However, nothing is worth leaving unexamined. “If it ain’t broke, don’t fix it” is a good motto but that doesn’t mean that there shouldn’t be a check up from time to time. And a check up of the Hong Kong housing situation will certainly reveal areas that need attention. The sprawling housing estates built in the New Towns were part and parcel of a planning philosophy that envisaged fully self-contained developments that would include not just all the necessary civic facilities but also factories to provide conveniently located employment for the residents. Hong Kong has subsequently transformed into an economy where employment opportunities are in the service industries and consequently in the Central Business District, to which transport costs can be prohibitive for those on low wages. An indirect incentive is thus created to remain as an unemployed person receiving social security (CSSA) since the payments under the Scheme will normally be sufficient to cover public housing rental in an outlying district. Furthermore, the provision of welfare facilities within the estates has been undermined by the effects of the Link REIT and its commercial approach to the common areas in the estates so that there is less space available for other uses. It would seem that a very thorough review is overdue to consider where and why rental public housing is provided and whether there might not be better ways of offering housing support, including perhaps cash benefits allowing citizens who are poor enough to otherwise be homeless to rent in the private sector.

The inadequacies of private sector housing present another set of problems and these are worsening as the low standards of construction in areas like Tai Kok Tsui, To Kwa Wan and Kwun Tong become more and more apparent as buildings age, presenting a very real danger to their inhabitants because of the risk of collapse. The flats in such buildings are small but even smaller are those in the infamous “cage homes”, where the elderly and young families are living in conditions that cannot possibly be considered acceptable. I thought that almost ten years in the Social Welfare Department had given me quite a good knowledge of Hong Kong’s welfare issues but I was shocked to realise how many elderly are still marooned in bad quality accommodation in ever gentrifying Wanchai where the lack of lifts present a particular challenge to the old and frail. Living in a “cage apartment” is not cheap either when the rent is worked out on a per square foot basis and may, ironically enough, constitute, some of the more expensive accommodation in Hong Kong. Scattered through old urban areas like Wanchai, Central, Western, Sham Shui Po and Yaumati, these homes are a hidden blight upon our concept of ours as a modern community with a reasonable minimum standard of provision for all. I have recently read about a fascinating new charity called “Giving Bread” which does just that, simply distributing bread to the needy in Hong Kong, including in cage homes. I can see a special value in this because through the volunteers involved in the distribution the realities of cage home living become less likely to be overlooked and forgotten. It will only be thus that enough resolve is generated to tackle the situation, which might require some really innovative thinking. The “attraction“ of these cage homes may include closeness to places of work or, for the elderly, the possibility of staying in a familiar environment and so the solutions might include building some special small scale public housing within existing old urban areas.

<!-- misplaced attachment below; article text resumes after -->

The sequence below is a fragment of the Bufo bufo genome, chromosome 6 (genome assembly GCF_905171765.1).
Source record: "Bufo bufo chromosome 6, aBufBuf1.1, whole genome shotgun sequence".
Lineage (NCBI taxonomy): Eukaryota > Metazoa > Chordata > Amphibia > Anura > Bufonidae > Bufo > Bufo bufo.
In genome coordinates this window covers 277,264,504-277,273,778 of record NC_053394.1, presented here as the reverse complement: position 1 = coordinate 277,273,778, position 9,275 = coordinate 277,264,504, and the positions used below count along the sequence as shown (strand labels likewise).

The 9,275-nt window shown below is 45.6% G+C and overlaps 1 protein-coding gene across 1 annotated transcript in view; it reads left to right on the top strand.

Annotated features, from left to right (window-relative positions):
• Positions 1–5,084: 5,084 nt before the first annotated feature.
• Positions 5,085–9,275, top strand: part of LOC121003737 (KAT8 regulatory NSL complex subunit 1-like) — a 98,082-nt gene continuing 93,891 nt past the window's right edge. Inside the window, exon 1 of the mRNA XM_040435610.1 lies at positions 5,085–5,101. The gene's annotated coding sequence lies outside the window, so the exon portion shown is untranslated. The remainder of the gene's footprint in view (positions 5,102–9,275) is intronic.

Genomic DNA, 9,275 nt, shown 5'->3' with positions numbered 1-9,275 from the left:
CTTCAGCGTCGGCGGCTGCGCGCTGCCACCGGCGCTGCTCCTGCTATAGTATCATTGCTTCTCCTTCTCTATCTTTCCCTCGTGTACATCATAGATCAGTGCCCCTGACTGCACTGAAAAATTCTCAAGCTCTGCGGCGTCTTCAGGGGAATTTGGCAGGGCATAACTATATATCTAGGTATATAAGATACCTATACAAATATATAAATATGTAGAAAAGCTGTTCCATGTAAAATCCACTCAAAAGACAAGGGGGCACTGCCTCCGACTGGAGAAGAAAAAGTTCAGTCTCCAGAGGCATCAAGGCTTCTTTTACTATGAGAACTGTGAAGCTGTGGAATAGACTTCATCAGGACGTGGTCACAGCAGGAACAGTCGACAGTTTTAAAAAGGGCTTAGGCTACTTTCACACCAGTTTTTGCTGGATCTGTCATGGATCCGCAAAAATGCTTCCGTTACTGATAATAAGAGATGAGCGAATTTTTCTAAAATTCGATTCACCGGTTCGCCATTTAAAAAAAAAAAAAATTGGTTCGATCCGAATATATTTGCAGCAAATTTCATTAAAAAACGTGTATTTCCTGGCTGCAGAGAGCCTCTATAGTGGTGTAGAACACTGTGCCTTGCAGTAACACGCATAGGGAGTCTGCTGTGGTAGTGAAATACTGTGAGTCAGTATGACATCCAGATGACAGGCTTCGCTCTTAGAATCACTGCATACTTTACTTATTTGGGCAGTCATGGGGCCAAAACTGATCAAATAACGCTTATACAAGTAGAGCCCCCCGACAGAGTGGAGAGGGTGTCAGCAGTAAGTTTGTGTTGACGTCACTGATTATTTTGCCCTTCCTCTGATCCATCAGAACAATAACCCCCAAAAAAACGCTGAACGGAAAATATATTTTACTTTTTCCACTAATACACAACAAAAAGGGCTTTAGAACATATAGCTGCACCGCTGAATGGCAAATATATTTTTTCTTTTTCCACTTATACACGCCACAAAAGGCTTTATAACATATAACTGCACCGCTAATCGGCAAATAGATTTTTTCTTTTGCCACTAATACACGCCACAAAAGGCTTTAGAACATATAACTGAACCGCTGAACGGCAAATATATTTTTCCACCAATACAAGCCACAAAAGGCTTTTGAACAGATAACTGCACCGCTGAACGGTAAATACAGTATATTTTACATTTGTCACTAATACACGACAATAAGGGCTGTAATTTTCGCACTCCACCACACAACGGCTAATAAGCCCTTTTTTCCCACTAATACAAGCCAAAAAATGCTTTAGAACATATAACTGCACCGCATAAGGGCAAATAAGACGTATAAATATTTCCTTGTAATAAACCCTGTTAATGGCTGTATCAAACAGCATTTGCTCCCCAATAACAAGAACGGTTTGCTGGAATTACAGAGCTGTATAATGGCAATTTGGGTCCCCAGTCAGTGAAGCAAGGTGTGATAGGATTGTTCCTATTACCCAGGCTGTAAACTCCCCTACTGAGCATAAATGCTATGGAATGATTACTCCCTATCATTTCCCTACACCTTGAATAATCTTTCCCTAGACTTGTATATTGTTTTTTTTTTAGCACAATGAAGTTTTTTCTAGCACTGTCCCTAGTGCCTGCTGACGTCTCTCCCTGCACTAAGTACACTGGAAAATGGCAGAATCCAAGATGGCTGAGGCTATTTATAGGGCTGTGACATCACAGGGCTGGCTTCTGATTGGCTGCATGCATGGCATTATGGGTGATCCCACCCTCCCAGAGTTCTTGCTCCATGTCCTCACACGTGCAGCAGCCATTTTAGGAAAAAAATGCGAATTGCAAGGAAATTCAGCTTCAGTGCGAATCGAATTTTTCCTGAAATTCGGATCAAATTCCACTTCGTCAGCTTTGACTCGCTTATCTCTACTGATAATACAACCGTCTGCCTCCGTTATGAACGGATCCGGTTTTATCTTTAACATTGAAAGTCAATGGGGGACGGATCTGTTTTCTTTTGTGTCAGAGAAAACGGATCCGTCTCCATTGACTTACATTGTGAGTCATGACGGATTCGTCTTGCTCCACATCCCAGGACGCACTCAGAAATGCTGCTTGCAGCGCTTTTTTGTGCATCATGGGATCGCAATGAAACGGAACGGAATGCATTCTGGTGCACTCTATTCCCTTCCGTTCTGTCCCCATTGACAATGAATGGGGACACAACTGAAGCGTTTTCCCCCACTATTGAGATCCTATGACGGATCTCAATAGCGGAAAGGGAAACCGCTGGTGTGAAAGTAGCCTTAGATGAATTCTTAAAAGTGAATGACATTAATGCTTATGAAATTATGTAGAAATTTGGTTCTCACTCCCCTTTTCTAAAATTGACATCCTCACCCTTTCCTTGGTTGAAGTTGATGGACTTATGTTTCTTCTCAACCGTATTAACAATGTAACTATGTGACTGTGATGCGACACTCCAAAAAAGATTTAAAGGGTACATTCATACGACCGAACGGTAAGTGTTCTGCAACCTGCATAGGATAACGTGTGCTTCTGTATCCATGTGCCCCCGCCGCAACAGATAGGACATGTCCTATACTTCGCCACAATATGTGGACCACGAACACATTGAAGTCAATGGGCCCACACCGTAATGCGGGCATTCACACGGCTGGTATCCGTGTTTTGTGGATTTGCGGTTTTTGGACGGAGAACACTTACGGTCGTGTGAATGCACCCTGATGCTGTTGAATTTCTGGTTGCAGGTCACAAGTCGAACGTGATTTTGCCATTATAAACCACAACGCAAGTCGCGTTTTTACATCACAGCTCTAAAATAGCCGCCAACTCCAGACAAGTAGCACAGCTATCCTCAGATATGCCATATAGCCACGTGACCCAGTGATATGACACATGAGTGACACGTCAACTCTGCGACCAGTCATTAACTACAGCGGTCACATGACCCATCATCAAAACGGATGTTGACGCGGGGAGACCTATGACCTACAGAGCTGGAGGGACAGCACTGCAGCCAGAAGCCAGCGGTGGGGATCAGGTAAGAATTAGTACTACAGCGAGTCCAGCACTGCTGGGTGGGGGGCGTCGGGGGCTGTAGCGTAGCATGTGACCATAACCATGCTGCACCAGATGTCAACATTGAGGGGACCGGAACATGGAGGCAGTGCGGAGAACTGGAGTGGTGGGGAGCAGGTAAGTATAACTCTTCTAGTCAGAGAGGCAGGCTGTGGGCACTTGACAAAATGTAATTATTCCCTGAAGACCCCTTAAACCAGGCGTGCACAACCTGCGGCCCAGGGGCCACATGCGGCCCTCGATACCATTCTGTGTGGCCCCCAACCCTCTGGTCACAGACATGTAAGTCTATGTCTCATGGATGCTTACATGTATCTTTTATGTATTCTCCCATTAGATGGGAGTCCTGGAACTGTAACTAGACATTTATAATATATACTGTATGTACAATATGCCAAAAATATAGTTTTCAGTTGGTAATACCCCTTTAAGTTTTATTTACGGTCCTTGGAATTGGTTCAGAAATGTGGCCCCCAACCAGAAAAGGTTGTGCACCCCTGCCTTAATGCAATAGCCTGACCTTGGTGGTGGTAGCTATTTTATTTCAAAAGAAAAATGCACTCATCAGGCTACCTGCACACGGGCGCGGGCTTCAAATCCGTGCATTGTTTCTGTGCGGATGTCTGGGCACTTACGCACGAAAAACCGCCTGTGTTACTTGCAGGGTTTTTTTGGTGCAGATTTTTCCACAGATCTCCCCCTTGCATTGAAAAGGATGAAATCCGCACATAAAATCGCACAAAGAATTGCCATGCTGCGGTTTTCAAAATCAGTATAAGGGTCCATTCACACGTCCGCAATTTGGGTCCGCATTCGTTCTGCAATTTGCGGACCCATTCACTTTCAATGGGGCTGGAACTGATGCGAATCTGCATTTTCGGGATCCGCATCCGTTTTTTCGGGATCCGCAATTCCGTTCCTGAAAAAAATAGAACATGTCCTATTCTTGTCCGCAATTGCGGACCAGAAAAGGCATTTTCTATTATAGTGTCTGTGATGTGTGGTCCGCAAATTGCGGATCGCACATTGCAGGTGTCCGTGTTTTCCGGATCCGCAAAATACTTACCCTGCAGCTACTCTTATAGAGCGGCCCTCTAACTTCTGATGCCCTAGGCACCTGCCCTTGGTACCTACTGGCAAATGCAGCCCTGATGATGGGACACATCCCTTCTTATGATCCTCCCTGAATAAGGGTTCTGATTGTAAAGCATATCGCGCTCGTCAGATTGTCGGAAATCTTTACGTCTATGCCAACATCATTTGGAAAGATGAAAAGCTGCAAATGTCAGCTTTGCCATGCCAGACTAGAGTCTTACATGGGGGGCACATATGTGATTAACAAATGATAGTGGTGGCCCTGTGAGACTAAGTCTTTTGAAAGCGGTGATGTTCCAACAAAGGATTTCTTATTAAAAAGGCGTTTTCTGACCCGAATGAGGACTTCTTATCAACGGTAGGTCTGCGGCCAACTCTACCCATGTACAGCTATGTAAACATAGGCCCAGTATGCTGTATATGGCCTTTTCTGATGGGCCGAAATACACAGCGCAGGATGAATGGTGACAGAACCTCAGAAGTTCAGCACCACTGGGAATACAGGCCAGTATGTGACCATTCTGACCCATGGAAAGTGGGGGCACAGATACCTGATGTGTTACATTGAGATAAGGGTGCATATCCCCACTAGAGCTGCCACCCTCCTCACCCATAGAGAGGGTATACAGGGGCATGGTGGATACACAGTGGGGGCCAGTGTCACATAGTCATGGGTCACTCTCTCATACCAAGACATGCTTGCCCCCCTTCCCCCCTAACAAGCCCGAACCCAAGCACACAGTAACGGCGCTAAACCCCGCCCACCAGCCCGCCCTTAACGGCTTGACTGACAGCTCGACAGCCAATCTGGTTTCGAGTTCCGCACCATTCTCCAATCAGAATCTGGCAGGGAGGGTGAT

Apart from the really poor, there are very many citizens who now find putting a roof over their heads a tremendous psychological burden. Well educated young people aspiring to a middle class lifestyle now calculate that they will find it almost impossible to buy a home of their own. Does this matter enough to justify Government intervention? I am a genuine believer in the benefits of small Government as I believe that human beings are happier if they have freedom to live their lives as they wish, including freedom to decide how to spend the money that they have earned by their own efforts. It seems, however, that the present property prices restrict freedom in a harsh way. Young people who would like to follow some idiosyncratic career path that would make good use of their particular talents and make an excitingly original contribution to society feel instead an overwhelming pressure to do something more conventional and better paid so that they can meet the expectation that they will be able to do the Hong Kong basic thing of “buying a flat”. From time to time, concern is expressed that our younger generation is insufficiently enterprising and entrepreneurial. Oddly enough, planned availability of a stock of modest homes for purchase might prove an indirect solution to this.

This short piece has raised many questions and suggested only tentative answers. I hope though that it has sufficiently made the case that Hong Kong’s housing policy is full of questions which should be urgently and thoroughly looked at in order to achieve improvements needed in the light of changing circumstances.